Into this daunting competitive thicket go all of us, at first optimistically hoping to find a piece of web engineering trickery that will yield bigtime Google placement. If there ever were such a simplistic fix, it didn’t last for long.  We know this because we have learned to think like a Google.

Googles are busy busy robots. Always in a hurry to finish one job and get onto the next, there aren’t enough hours in the day for them to get everything done. But that doesn’t mean they are sloppy or likely to skip over important details. But perhaps because so many SEO (search engine optimization) experts have tried to trick them, they have become somewhat mistrustful. When you think like a Google, you find yourself becoming downright suspicious.

Take, for instance, meta tags. When you whiz through a page while pretending you’re a Google, you learn to ignore just about everything jammed into those meta tags unless they relate to what’s actually on the page. You start to figure they’re put there to keep you from checking out the real deal…what a human reader sees when s/he looks at the actual page.

When you think like a Google, you  begin to actually resent pages that promise keyword riches in its meta tags, then neglects them on the actual page. Or has repetitious keyword jumbles all over the place. Or the exact same information you ran into a year ago on a thousand other pages, or phrases that any English-speaker would find unnatural, or anything else that seems out of place to a human being.

The thing is, thinking like a Google means resenting those who evidently assume you as a Google are less than human. It also can make you angry, judgmental, and even make you want to penalize somebody.

By the way, in case you actually are a real Google, I guess you know how the penalizing thing works.

-Your Human Friend,

Mitch
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5Feb/10Off

PLR SCAMS REVISITED (IV)

From time to time we are privileged to enjoy sharing the experience of the first-time visitors to the Private Label Rights universe. Often such innocents have run into the term “PLR” while investigating Search Engine Optimization techniques: he or she knows it has something to do with freshening a site’s content and making sure Google is aware of the fact. But ‘PLR’ and ‘Private Label Rights’ aren’t terms that explain themselves, so they warrant a bit more discussion.

Since searches for  ’PLR’ is how a goodly number of subscribers find us, somebody from PLRHeadquarters is duty-bound to keep tabs on what comes up when you google it. Since I have a well-developed sense of humor, I’m usually elected. These forays never fail to provide chills and spills, scams and spams, and the same kind of general merriment experienced when you’re suckered into the Clown Toss “skill” game at the dimly-lit far end of a carnival midway (no offense to the gypsies, who actually do have a Code of Honor).

This last time, we decided to Bing “PLR value”. We found the resulting galaxy of values much unchanged. Try Binging it yourself, and you’ll come up with the usual Opportunities of a Lifetime. About 627,000 of them, to narrow it down. Click on 95% of them, and you’ll be urged to purchase subscriptions or packages or booklets or videos dealing with some subject or other (sometimes, apparently, ALL subjects). And you will usually be encouraged to sell them again, probably to the next person who Bings “PLR value”. And best of all, you are urged to charge more than you paid in the first place, and to keep selling them over and over again!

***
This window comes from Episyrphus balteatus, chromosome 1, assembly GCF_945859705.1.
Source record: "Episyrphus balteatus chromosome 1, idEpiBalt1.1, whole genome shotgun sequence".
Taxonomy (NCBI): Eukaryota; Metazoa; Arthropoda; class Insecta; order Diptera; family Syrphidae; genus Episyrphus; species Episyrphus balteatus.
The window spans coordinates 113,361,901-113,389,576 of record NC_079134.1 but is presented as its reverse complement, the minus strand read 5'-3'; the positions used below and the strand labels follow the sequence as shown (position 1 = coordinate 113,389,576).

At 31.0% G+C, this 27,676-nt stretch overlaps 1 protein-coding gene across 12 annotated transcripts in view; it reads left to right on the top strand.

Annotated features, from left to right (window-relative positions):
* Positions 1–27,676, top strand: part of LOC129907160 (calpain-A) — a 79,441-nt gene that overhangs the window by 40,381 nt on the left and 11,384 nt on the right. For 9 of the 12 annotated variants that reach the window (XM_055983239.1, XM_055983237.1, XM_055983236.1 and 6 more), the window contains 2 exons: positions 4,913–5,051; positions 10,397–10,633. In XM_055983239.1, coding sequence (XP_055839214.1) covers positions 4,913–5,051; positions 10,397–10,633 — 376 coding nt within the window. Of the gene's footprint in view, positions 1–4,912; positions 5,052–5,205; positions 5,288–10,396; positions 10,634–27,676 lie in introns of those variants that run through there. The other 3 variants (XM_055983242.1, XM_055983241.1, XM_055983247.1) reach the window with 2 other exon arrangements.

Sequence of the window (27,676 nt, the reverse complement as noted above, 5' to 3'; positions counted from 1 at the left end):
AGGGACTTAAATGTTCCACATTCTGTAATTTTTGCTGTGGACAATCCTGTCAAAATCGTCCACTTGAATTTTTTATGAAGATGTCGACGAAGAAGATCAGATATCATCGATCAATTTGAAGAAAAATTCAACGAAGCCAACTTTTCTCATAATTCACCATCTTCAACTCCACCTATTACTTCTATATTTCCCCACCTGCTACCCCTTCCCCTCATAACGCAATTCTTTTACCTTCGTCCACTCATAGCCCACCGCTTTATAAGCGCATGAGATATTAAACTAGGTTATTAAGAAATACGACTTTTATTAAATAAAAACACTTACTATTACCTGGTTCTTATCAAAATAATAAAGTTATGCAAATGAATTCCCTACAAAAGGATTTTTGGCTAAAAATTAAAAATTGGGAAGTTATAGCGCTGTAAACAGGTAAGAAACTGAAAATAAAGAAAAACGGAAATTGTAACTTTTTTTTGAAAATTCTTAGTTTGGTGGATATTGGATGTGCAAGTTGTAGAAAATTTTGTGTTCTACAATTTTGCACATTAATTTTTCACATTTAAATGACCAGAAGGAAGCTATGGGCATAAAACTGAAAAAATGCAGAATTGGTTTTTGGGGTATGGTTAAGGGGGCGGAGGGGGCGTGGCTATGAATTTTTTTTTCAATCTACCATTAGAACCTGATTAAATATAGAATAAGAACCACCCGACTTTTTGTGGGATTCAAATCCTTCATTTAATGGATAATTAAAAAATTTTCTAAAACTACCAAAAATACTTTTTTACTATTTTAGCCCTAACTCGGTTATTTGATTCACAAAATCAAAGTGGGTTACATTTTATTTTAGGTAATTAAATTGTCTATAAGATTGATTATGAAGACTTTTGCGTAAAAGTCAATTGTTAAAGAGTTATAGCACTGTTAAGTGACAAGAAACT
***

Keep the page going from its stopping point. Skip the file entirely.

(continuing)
Who ever heard of a better bargain? Just think: you’ll make money with little or no effort (“97% of the work has been done for you”) and then just relax. The relaxation never stops. You’re supposed to sit back and watch the coin roll in…no, POUR in (assuming you bother to watch the Free Bonus Video about Thinking Positively).

These ubiquitous ‘PLR ’ offers are clearly aimed at inciting would-be internet entrepreneurs to set up their own PLR sites to offer the articles/videos/e-books they just bought to the next set of would-be internet entrepreneurs for sale to even more internet entrepreneurs who can set up their own sites, etc.

It’s a little like what happens the first time a child sits down in a barbershop: they look in the mirror and are amazed to find an endless progression of images of familiar-looking children getting more and more haircuts! And like the size of those images, these ‘PLR’ products somehow diminish in value until, by about the fiftieth iteration, all value sort of disappears in the distance. In case this business model seems vaguely familiar, we all recall Bernie Madoff, who perfected a much bolder version of a similar idea.

The good news is that after Binging ‘PLR value’, somewhere on those results pages, squished in between the 625,000 values, there are firms who in fact offer content that’s worth paying for (i.e., fresh, engaging articles written by real degree-holding English-speaking writers who never allow their stuff to be resold).

Other than (obviously) our group, I can’t really propose a foolproof way of identifying who those actual PLR creators are. But who they aren’t is a good deal easier — for guidance I refer you to my sporadically-updated monumental work on the subject, “20 Foolproof and Amusing Ways to Spot PLR Scams”. And no – it isn’t available for sale or resale (even though it is certain to drive massive targeted traffic and is certainly selling at the amazingly deep-discounted one-time-only limited bargain price offer while it lasts)…